The pattern itself is well-written and clear. Plenty of good charts. I think this might have been my first knitted-on border, back in the day. I also have a niggling feeling I may have grabbed the wrong size needle when I re-booted this project … the “old” border (right edge, upper right corner) looks a wee bit tighter than the rest. However, this is invisible when I’m using it, so I am doing my best to let the slight difference go. I am definitely not going back and fixing it, ooooh no.
I continue to love, love, love City Tweed. What a wonderful soft yarn with gorgeous colors, and it shows cabling so nicely! And it’s so warm and cozy!
I finished these socks a few weeks ago. I’ve been wearing them LOTS — so I guess it’s about time I FO-Friday-ed them. “Shoreward” was one of two patterns from the September shipment of the Rockin’ Sock Club from Blue Moon Fiber Arts.
Project: Shoreward Socks
Pattern: Shoreward Socks
Designer: Sivia Harding
Available: sometime after September 2012
Yarn: Socks that Rock Mediumweight in Drop Dead Gorgeous
The pattern doesn’t photograph easily — you’ll have to trust me when I say how pretty the twisted stitches and curved recurves are. The construction is fairly traditional toe-up style, with a nice heel flap. I love how she makes sure the leg pattern lines up, no matter where you started the gusset etc. The waffle-ish pattern on the instep and leg front make these socks a little heavy/bulky, but also super warm and squishy. It’s a trade-off I’m willing to make.
Best of all (from my point of view) is the yarn — the colorway is, as advertised, Drop Dead Gorgeous. I mean, look at this stuff!
The first time I saw it, I thought ZOMBIE! 🙂
As promised, here’s William!
Or, as he will now officially titled:
C-ATCH Hawkhaven Sweet William O’Mine
Project: C-ATCH William
Pattern: Scottish Terrier
Designer: Joanna Osborne and Sally Muir
Available: in Knit Your Own Dog (currently $10.17 on Amazon!)
Yarn: Knit Picks Palette in …. mmmm… a heathered black, a ruddy brown, and a true red (my labels have come off)
William is a present for my friend Julie, who is a fellow dog-agility competitor. The real-life William was up for a big title last weekend: he needed one more qualifying run (“Q”) in Jackpot to earn his C-ATCH. This title represents 40 Q’s in seven different classes, all at Level 5 of difficulty. It’s a big deal for us agility heads! 🙂 I decided on the spur of the moment to channel some castonitis into making a cute little dog for her. I knit for about 10 hours on Friday and Saturday, and finished! I showed a few people, but decided not to tell her until after the Jackpot run … it was a tricky run, a non-traditional Jackpot with complex rules for gathering points. Julie planned a conservative path, getting exactly the 44 points needed to Q. Everyone cheered and cheered!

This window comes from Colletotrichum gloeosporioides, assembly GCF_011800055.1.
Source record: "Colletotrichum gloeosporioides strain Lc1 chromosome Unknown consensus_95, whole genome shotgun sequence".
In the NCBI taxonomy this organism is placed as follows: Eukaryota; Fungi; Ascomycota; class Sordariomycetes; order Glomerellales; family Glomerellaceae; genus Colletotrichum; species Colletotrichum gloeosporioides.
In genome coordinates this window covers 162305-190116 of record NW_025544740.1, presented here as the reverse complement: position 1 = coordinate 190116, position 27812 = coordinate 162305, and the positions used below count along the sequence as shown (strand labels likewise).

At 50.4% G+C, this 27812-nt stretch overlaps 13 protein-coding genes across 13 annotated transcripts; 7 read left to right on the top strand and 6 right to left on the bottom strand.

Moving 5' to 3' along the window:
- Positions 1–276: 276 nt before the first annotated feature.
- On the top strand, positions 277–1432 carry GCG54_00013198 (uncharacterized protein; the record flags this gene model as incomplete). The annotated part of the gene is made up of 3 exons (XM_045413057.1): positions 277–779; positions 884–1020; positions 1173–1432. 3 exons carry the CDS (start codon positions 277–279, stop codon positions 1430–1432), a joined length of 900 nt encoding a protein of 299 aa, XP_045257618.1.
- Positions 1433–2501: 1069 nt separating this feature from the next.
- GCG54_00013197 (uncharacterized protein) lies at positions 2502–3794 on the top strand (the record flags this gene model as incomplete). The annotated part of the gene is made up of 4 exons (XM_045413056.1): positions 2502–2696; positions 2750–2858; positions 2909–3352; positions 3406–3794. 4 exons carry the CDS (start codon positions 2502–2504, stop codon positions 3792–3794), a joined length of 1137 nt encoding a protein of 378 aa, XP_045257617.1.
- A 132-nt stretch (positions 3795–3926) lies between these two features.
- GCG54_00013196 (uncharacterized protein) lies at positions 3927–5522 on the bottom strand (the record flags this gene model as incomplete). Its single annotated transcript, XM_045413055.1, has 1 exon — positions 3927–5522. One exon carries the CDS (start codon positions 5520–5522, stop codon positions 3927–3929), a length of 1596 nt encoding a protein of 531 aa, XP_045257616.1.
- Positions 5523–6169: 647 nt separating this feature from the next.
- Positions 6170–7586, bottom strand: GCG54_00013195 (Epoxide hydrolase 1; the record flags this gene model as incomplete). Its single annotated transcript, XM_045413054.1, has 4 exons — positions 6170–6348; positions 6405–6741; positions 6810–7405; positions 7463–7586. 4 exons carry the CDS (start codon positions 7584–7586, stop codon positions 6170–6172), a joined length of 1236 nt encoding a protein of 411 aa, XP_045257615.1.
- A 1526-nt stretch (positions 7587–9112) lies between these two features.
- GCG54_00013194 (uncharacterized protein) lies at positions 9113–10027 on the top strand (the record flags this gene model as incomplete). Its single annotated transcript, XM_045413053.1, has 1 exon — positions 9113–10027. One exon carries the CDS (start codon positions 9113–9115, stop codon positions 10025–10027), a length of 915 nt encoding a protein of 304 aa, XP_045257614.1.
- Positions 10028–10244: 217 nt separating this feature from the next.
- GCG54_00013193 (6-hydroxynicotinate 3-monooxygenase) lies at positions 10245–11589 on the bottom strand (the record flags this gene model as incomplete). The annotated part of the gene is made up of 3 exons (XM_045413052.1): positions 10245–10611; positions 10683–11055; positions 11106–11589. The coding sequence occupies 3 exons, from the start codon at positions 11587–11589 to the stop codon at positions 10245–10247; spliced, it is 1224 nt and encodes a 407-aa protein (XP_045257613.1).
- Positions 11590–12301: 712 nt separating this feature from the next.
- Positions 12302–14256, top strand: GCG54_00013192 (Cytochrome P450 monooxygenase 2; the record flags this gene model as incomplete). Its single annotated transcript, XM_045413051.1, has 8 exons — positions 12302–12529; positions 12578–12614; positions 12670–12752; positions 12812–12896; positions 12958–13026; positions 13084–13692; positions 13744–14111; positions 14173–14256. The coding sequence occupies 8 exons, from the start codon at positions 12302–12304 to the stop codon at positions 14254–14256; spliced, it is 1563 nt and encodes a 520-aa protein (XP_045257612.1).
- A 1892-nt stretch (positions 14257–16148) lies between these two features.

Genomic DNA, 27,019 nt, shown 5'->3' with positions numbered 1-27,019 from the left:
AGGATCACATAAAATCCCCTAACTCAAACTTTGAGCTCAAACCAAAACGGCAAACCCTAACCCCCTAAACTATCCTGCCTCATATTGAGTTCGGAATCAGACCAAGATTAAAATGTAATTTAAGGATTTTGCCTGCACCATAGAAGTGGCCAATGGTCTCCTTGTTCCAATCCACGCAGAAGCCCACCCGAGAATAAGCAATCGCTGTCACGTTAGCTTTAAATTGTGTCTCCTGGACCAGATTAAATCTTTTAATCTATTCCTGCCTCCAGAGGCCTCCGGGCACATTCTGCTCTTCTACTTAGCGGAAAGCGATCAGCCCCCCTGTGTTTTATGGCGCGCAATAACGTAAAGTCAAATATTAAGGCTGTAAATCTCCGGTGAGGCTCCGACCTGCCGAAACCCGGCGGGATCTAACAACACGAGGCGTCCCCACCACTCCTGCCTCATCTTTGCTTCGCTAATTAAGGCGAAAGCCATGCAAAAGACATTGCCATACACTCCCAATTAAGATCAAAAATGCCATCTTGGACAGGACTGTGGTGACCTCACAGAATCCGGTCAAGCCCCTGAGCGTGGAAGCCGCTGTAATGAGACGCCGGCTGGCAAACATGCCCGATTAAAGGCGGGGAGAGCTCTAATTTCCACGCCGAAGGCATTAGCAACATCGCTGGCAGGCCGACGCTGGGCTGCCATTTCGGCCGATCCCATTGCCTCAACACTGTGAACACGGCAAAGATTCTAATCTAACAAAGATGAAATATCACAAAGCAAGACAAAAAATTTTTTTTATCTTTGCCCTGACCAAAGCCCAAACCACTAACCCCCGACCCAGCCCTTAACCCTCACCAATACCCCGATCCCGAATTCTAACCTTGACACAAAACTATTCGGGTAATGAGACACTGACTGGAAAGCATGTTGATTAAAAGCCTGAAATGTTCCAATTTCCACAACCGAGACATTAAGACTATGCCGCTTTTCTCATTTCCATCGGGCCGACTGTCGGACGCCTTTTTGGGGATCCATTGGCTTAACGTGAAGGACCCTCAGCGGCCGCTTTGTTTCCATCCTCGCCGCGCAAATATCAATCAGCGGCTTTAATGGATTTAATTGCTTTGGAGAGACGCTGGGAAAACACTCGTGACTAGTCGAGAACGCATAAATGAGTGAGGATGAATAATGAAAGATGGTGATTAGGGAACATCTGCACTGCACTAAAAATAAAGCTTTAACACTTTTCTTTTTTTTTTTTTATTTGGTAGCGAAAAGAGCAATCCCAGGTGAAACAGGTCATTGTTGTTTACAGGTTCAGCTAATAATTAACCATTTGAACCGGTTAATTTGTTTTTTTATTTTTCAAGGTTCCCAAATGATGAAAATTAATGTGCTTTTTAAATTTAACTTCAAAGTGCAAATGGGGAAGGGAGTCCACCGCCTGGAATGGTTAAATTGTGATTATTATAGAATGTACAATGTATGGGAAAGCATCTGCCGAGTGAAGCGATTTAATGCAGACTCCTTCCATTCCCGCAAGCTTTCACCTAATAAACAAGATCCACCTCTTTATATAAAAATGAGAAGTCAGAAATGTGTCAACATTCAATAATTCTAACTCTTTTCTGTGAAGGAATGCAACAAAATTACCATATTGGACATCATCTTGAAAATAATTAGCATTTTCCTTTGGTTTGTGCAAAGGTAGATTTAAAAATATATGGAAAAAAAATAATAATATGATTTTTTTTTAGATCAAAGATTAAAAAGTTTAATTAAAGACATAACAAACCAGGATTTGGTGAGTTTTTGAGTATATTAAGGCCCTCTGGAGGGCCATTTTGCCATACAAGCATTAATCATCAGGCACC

This is my second “Knit Your Own Dog” project — I made a Border Collie a while ago. I found the pattern to be similar in many ways, but tailored to the breed. He really looks like a proper little Scottie! The legs are knit flat, then joining via some cast-on stitches to make a left and right body. The neck and tail are worked from held body stitches. The head does use those crazy PULT short-rows that have stymied more than a few knitters! I’m especially proud of the tail — Julie said it was very close to correct to breed standard! She also said the wild beard on the knit-Scottie was perfect because William’s beard is always looks like he’s been partying it up.
Congrats Julie and William! 🙂
I finished my Fylleryd!
Project: Happy Green Fylleryd
Designer: Mia Rinde
Available: FREE! on Ravelry
Yarn: Dream in Color Smooshy in Happy Forest
I knit this fingering-weight shawlette as part of the January KAL in the Beginner Lace Knitters group on Ravelry. I keep tabs on each month’s KAL, and when I can — I join in! This is my first “nupps” project (I’m not counting my WIP Aeolian, because I haven’t gotten to the nupps yet), so I was extra excited to try something new. I’m pleased with how the nupps came out — and they weren’t that hard (people make things sound so difficult sometimes!).
I’m also extra excited, because this is some of the yarn I liberated in my January frogging festival. I am SO MUCH more happy with this new project — I will definitely be wearing my Happy Green Fylleryd, lots. Because I only had one skein, I had to be conservative … I did two repeats of the leaf chart, then three repeats of the blueberry chart. Judicious math and careful thought revealed I would not have enough for the edge, so I went back a few rows and made it TWO repeats of the blueberry chart, then the edge, then I added a crochet-lace cast-off (similar to how I finished the bottom edge of Red Seas).
As an aside, three cheers for my willing & adorable model! The shawl looks huge on a six year old :).
I made my nupps the old-fashioned way: k1, yo, k1, yo, k1, yo, k1 into one st on the right side, then purl all seven together on the returning wrong-side row. I made a special effort to make the loops LOOSE because that seems to be key … it definitely worked for me.
For Christmas, my in-laws gave me a copy of Weekend Hats. Swoon! I cast on and finished this sweet little hat in less than a week — I found the pattern absolutely addictive. My middlest son was kind enough to model for me … but I think this hat will be for ME, thank you very much :).
Project: Sea Drift Toque
Pattern: Drift Toque
Designer: Jocelyn Tunney
Available: in Weekend Hats ($15.30 on Amazon.com)
Yarn: Happy Feet DK in #52
This hat has a really cool construction! It’s worked sideways from a provisional cast on. The cables sidle back and forth using increases and decreases (hidden by the reverse stockinette), and the crown shaping is accomplished with short rows. I’m great at hiding short rows on the stockinette side — looks like I could use some practice hiding them on reverse stockinette too. At the end, the large graft is a bit of a bug-a-boo, but totally do-able. I only had to undo stitches once, and that was only 10 or so.